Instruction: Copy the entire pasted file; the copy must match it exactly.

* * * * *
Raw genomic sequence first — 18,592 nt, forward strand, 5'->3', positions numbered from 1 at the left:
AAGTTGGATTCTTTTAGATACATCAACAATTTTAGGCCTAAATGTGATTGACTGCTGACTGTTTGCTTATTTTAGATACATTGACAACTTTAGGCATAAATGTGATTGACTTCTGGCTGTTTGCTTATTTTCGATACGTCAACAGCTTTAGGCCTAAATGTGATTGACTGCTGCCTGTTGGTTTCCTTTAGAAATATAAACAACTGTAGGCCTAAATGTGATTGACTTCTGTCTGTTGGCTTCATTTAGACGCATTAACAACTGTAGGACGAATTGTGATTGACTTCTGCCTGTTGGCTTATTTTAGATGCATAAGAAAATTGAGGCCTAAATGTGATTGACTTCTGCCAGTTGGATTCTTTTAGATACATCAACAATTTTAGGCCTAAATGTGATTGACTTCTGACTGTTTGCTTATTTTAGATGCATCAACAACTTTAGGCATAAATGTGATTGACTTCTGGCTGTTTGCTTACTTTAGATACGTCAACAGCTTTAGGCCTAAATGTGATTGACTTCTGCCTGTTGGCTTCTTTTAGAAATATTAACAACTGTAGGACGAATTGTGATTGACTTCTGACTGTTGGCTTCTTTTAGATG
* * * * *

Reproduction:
Raw genomic sequence first — 18,592 nt, forward strand, 5'->3', positions numbered from 1 at the left:
AAGTTGGATTCTTTTAGATACATCAACAATTTTAGGCCTAAATGTGATTGACTGCTGACTGTTTGCTTATTTTAGATACATTGACAACTTTAGGCATAAATGTGATTGACTTCTGGCTGTTTGCTTATTTTCGATACGTCAACAGCTTTAGGCCTAAATGTGATTGACTGCTGCCTGTTGGTTTCCTTTAGAAATATAAACAACTGTAGGCCTAAATGTGATTGACTTCTGTCTGTTGGCTTCATTTAGACGCATTAACAACTGTAGGACGAATTGTGATTGACTTCTGCCTGTTGGCTTATTTTAGATGCATAAGAAAATTGAGGCCTAAATGTGATTGACTTCTGCCAGTTGGATTCTTTTAGATACATCAACAATTTTAGGCCTAAATGTGATTGACTTCTGACTGTTTGCTTATTTTAGATGCATCAACAACTTTAGGCATAAATGTGATTGACTTCTGGCTGTTTGCTTACTTTAGATACGTCAACAGCTTTAGGCCTAAATGTGATTGACTTCTGCCTGTTGGCTTCTTTTAGAAATATTAACAACTGTAGGACGAATTGTGATTGACTTCTGACTGTTGGCTTCTTTTAGATG